Humanitarian Surgical Care in the US Military Treatment Facilities in Afghanistan From 2002 to 2013 | Global Health | JAMA Surgery | JAMA Network
[Skip to Navigation]
Access to paid content on this site is currently suspended due to excessive activity being detected from your IP address Please contact the publisher to request reinstatement.
Alkire  BC, Raykar  NP, Shrime  MG,  et al.  Global access to surgical care: a modelling study.  Lancet Glob Health. 2015;3(6):e316-e323.PubMedGoogle ScholarCrossref
Edwards  MJ, Lustik  M, Burnett  MW, Eichelberger  M.  Pediatric inpatient humanitarian care in combat: Iraq and Afghanistan 2002 to 2012.  J Am Coll Surg. 2014;218(5):1018-1023.PubMedGoogle ScholarCrossref
Edwards  MJ, Lustik  M, Eichelberger  MR, Elster  E, Azarow  K, Coppola  C.  Blast injury in children: an analysis from Afghanistan and Iraq, 2002-2010.  J Trauma Acute Care Surg. 2012;73(5):1278-1283.PubMedGoogle ScholarCrossref
North Atlantic Treaty Organization Military Agency for Standardization Agreement.  Statistical Classification of Diseases, Injuries and Causes of Death. Brussels, Belgium: North Atlantic Treaty Organization; 1989.
Debas  HT, Donkor  P, Gawande  A, Jamison  DT, Kruk  ME, Mock  CN.  Disease Control Priorities, Vol 1: Essential Surgery. 3rd ed. Washington, DC: World Bank; 2015.Crossref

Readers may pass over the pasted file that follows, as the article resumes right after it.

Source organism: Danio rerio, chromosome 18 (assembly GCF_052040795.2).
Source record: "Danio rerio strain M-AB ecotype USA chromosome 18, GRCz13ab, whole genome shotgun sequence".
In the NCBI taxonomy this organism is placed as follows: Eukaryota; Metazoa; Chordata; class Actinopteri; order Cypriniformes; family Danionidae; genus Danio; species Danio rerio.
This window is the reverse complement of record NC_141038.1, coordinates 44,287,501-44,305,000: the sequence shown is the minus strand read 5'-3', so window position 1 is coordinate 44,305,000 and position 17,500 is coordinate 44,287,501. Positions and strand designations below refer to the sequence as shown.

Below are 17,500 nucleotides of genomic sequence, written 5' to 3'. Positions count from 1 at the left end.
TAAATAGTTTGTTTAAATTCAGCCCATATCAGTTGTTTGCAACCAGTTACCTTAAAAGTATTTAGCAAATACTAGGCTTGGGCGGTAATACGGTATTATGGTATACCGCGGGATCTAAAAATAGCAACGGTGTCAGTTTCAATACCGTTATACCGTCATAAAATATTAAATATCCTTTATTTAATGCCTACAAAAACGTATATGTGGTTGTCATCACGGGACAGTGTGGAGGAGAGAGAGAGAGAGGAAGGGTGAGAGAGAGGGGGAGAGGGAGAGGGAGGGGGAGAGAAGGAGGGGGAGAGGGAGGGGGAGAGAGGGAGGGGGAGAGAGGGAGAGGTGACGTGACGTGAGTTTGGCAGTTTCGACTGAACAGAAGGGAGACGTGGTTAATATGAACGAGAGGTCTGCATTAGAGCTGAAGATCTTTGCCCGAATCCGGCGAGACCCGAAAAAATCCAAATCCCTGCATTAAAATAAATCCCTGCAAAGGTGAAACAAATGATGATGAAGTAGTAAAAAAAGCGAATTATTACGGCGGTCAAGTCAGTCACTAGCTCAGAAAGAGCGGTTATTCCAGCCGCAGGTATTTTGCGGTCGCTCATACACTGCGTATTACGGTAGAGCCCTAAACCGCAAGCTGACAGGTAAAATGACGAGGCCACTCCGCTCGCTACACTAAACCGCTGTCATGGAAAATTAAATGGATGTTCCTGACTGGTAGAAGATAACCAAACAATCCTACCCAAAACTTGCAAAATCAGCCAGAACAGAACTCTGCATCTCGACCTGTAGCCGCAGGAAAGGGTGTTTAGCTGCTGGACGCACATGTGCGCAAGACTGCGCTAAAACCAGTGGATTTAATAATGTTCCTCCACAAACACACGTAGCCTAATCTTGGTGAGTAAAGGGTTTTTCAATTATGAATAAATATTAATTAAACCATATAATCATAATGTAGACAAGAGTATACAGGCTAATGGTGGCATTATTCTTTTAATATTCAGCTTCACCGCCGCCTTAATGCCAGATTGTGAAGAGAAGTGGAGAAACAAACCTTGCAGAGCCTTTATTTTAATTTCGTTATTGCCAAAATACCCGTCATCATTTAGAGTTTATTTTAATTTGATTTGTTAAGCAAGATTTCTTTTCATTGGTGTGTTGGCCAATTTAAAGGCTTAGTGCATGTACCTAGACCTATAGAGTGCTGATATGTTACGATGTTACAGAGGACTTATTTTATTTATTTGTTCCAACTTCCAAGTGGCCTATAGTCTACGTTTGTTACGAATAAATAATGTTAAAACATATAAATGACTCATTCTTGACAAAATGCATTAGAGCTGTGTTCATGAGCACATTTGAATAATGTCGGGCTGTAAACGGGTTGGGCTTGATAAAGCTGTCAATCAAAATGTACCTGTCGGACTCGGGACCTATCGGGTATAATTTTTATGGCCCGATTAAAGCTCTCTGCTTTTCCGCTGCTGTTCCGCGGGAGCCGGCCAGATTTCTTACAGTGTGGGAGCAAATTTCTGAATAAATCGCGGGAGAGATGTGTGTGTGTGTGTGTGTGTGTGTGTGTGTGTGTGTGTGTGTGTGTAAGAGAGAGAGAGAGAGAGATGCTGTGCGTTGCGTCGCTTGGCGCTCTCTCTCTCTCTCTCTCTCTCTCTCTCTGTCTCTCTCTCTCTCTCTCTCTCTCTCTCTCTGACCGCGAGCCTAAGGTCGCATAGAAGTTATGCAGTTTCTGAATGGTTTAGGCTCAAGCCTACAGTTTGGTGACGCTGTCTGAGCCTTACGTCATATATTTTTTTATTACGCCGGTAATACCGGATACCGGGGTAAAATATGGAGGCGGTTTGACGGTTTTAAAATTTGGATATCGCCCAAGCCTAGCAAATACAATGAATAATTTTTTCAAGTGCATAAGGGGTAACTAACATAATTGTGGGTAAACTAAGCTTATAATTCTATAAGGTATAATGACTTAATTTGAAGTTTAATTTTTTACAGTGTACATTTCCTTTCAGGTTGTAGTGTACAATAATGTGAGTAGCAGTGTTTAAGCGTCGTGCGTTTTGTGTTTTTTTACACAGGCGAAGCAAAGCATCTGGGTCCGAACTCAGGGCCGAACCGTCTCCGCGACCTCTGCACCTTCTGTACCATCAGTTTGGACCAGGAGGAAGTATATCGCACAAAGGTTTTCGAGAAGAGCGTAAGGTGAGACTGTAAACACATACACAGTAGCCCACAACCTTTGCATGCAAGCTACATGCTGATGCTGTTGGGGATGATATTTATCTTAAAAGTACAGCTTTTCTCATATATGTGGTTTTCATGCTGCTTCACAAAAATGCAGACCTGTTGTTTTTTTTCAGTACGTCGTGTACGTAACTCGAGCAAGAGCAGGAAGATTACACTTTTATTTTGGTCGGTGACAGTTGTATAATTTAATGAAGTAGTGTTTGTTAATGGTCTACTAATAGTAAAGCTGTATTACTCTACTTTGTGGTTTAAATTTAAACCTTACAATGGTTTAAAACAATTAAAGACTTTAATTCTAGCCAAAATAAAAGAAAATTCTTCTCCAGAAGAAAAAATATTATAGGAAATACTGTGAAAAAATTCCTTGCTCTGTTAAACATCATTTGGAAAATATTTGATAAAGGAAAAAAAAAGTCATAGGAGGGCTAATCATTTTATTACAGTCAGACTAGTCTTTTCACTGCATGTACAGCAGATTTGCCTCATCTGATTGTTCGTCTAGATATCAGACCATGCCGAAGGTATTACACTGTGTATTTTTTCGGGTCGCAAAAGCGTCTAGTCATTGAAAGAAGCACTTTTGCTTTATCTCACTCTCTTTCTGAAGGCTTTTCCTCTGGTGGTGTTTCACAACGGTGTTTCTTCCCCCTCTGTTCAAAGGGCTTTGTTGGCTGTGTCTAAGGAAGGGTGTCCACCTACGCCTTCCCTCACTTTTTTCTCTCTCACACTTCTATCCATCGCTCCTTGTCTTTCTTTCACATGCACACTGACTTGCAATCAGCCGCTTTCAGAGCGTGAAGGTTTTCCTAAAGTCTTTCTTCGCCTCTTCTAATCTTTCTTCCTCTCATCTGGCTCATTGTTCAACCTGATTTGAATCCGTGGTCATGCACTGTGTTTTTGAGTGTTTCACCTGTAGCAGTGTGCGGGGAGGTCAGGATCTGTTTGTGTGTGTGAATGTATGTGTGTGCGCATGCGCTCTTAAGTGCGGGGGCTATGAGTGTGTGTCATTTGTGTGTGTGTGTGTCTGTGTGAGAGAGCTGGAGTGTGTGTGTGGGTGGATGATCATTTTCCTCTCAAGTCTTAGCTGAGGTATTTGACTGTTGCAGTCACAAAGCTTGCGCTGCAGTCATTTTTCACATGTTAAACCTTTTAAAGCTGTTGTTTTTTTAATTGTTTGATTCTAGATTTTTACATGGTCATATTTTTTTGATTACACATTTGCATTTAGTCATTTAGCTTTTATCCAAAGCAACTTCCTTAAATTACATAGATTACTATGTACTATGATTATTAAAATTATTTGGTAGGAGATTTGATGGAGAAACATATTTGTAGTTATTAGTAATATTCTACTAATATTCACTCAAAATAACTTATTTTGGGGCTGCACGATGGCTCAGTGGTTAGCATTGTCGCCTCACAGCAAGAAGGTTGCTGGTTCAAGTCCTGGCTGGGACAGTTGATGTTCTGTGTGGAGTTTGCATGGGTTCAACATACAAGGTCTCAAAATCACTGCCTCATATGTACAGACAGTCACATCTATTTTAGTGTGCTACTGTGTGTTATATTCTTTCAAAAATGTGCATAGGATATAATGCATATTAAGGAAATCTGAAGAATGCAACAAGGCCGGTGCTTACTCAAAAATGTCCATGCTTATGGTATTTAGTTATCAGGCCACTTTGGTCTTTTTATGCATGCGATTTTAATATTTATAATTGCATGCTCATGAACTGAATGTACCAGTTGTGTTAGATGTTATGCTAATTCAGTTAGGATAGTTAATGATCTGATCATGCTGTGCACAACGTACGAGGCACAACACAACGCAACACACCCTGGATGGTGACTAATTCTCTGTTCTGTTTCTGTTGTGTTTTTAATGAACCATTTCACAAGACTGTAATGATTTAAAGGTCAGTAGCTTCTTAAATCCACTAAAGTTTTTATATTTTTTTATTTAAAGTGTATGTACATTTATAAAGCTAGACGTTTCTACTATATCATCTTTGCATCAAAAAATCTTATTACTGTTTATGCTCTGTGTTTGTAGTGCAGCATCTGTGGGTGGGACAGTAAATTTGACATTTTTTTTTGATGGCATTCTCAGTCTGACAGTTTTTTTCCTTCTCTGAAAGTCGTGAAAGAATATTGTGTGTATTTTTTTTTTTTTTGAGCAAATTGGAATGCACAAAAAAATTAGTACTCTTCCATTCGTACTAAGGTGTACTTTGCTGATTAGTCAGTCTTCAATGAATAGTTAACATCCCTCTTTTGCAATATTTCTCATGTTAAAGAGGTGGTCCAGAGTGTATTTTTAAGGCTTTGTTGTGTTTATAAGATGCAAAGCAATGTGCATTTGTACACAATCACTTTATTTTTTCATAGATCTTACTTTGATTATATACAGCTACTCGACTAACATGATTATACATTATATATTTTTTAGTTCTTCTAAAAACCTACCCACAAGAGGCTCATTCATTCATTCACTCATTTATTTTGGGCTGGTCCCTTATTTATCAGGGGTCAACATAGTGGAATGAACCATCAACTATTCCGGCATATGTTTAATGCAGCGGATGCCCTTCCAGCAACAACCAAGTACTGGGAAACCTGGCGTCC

Meara  JG, Leather  AJ, Hagander  L,  et al.  Global surgery 2030: evidence and solutions for achieving health, welfare, and economic development.  Lancet. 2015;386(9993):569-624.PubMedGoogle ScholarCrossref
Research Letter
January 2018

Humanitarian Surgical Care in the US Military Treatment Facilities in Afghanistan From 2002 to 2013

Author Affiliations
  • 1Department of Surgery, Walter Reed National Military Medical Center, Bethesda, Maryland
  • 2Department of Surgery, Uniformed Services University of the Health Sciences and Walter Reed National Military Medical Center, Bethesda, Maryland
JAMA Surg. 2018;153(1):84-86. doi:10.1001/jamasurg.2017.3142

Medical units of the US military have operated for more than 15 years in Afghanistan, a country with among the lowest estimates of access to safe, timely surgical and anesthesia care.1 Surgeons from the US military have delivered humanitarian surgical care (HSC) to local national civilians throughout the conflict, although previous large reports about this care focused on children.2,3 To provide a more comprehensive accounting, we conducted a retrospective study on HSC provided by deployed US military medical units to local national civilians during the Afghanistan conflict.

The Walter Reed National Military Medical Center Department of Research Programs determined that this study was exempt from review by an institutional review board and did not require participant consent as all records received and analyzed by investigators were deidentified. P < .05 was considered statistically significant. Data were collected from January 1, 2002, to March 21, 2013, and data analysis took place from July 1, 2015, to March 1, 2016.